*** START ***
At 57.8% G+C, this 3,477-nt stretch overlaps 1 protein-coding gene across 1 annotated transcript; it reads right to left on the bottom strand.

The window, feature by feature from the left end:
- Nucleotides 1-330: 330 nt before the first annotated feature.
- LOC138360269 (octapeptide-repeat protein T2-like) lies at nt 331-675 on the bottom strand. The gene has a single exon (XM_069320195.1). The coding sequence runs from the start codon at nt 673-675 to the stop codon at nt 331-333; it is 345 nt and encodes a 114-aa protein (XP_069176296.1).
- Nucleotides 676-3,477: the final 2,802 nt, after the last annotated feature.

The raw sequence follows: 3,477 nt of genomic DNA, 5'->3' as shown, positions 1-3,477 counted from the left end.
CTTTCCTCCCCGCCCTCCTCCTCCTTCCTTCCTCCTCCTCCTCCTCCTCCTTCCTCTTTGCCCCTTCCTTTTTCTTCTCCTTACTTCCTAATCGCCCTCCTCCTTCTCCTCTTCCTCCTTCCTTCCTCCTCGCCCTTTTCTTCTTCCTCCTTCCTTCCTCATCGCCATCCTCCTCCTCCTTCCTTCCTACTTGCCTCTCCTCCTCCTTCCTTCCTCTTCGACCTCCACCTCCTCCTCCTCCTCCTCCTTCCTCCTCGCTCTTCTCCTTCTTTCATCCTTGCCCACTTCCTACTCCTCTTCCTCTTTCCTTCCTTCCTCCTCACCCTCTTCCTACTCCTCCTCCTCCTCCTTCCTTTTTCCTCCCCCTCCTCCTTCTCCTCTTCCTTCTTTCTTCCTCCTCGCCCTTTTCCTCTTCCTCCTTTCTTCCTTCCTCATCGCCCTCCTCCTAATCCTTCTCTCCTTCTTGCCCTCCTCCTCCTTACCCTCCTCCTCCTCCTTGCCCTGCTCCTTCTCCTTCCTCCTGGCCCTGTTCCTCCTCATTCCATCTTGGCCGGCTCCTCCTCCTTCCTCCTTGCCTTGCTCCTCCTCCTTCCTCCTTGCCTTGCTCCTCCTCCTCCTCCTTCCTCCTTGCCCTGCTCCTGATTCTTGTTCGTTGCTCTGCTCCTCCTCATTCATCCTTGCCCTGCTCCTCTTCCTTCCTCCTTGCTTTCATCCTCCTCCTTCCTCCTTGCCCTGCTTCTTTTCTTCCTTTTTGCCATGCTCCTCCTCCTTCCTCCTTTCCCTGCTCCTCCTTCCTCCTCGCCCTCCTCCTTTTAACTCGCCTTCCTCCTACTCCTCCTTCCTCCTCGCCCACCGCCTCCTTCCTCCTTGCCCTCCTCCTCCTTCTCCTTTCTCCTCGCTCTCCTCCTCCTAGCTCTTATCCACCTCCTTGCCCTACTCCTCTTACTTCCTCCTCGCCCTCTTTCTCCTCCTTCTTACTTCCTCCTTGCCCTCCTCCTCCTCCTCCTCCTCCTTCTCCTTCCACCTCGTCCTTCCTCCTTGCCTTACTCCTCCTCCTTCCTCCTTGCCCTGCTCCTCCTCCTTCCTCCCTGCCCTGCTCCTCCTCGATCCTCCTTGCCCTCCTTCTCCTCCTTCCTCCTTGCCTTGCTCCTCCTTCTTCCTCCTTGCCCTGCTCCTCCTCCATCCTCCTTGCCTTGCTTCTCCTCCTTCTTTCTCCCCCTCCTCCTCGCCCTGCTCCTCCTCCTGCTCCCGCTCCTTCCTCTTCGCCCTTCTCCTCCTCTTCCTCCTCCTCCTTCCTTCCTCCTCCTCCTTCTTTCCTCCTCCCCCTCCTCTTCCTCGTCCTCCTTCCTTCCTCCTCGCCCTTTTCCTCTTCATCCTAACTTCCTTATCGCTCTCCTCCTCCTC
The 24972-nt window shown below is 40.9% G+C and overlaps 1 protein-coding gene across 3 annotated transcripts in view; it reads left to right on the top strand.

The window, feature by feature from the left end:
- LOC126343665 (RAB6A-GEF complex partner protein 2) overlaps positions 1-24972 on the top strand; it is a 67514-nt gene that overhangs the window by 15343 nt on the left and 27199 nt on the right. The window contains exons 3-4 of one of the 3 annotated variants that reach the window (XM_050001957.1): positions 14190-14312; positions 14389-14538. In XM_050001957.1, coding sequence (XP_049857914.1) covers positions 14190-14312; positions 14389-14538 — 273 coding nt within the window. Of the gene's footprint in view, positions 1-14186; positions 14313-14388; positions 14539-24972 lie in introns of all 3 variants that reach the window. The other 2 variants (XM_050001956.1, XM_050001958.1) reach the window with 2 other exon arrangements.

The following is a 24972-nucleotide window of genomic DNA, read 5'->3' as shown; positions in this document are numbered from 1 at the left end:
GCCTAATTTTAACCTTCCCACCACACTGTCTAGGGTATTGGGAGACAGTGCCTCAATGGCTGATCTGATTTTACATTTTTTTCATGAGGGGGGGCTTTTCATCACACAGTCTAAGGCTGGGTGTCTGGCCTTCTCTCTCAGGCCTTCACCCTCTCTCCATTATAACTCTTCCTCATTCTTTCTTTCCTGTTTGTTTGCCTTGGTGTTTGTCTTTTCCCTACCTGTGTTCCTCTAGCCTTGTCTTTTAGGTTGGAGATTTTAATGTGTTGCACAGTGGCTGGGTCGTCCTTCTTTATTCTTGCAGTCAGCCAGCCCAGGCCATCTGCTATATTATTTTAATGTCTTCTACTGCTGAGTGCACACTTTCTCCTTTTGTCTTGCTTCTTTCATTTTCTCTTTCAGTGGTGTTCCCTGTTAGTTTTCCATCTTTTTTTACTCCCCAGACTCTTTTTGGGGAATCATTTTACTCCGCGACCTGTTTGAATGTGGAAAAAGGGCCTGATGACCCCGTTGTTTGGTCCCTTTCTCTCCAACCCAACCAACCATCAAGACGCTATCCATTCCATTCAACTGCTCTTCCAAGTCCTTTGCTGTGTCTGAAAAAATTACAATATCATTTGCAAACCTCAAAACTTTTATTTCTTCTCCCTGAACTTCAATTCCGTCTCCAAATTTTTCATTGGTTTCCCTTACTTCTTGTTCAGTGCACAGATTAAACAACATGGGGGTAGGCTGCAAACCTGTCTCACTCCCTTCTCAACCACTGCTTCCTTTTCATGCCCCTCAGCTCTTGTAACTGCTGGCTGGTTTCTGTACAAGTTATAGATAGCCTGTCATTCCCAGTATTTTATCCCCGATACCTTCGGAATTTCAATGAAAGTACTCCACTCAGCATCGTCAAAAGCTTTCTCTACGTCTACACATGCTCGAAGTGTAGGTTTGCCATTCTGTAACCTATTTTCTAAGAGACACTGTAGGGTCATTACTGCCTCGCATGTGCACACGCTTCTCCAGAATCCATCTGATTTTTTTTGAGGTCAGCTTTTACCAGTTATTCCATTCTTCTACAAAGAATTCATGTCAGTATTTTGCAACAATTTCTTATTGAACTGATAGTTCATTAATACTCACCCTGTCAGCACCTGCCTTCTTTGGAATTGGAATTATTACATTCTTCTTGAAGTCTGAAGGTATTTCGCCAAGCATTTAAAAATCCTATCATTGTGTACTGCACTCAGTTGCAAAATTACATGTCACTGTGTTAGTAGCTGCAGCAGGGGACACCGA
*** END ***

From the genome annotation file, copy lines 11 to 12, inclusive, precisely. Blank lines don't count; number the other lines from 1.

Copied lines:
The following is a 24972-nucleotide window of genomic DNA, read 5'->3' as shown; positions in this document are numbered from 1 at the left end:
GCCTAATTTTAACCTTCCCACCACACTGTCTAGGGTATTGGGAGACAGTGCCTCAATGGCTGATCTGATTTTACATTTTTTTCATGAGGGGGGGCTTTTCATCACACAGTCTAAGGCTGGGTGTCTGGCCTTCTCTCTCAGGCCTTCACCCTCTCTCCATTATAACTCTTCCTCATTCTTTCTTTCCTGTTTGTTTGCCTTGGTGTTTGTCTTTTCCCTACCTGTGTTCCTCTAGCCTTGTCTTTTAGGTTGGAGATTTTAATGTGTTGCACAGTGGCTGGGTCGTCCTTCTTTATTCTTGCAGTCAGCCAGCCCAGGCCATCTGCTATATTATTTTAATGTCTTCTACTGCTGAGTGCACACTTTCTCCTTTTGTCTTGCTTCTTTCATTTTCTCTTTCAGTGGTGTTCCCTGTTAGTTTTCCATCTTTTTTTACTCCCCAGACTCTTTTTGGGGAATCATTTTACTCCGCGACCTGTTTGAATGTGGAAAAAGGGCCTGATGACCCCGTTGTTTGGTCCCTTTCTCTCCAACCCAACCAACCATCAAGACGCTATCCATTCCATTCAACTGCTCTTCCAAGTCCTTTGCTGTGTCTGAAAAAATTACAATATCATTTGCAAACCTCAAAACTTTTATTTCTTCTCCCTGAACTTCAATTCCGTCTCCAAATTTTTCATTGGTTTCCCTTACTTCTTGTTCAGTGCACAGATTAAACAACATGGGGGTAGGCTGCAAACCTGTCTCACTCCCTTCTCAACCACTGCTTCCTTTTCATGCCCCTCAGCTCTTGTAACTGCTGGCTGGTTTCTGTACAAGTTATAGATAGCCTGTCATTCCCAGTATTTTATCCCCGATACCTTCGGAATTTCAATGAAAGTACTCCACTCAGCATCGTCAAAAGCTTTCTCTACGTCTACACATGCTCGAAGTGTAGGTTTGCCATTCTGTAACCTATTTTCTAAGAGACACTGTAGGGTCATTACTGCCTCGCATGTGCACACGCTTCTCCAGAATCCATCTGATTTTTTTTGAGGTCAGCTTTTACCAGTTATTCCATTCTTCTACAAAGAATTCATGTCAGTATTTTGCAACAATTTCTTATTGAACTGATAGTTCATTAATACTCACCCTGTCAGCACCTGCCTTCTTTGGAATTGGAATTATTACATTCTTCTTGAAGTCTGAAGGTATTTCGCCAAGCATTTAAAAATCCTATCATTGTGTACTGCACTCAGTTGCAAAATTACATGTCACTGTGTTAGTAGCTGCAGCAGGGGACACCGA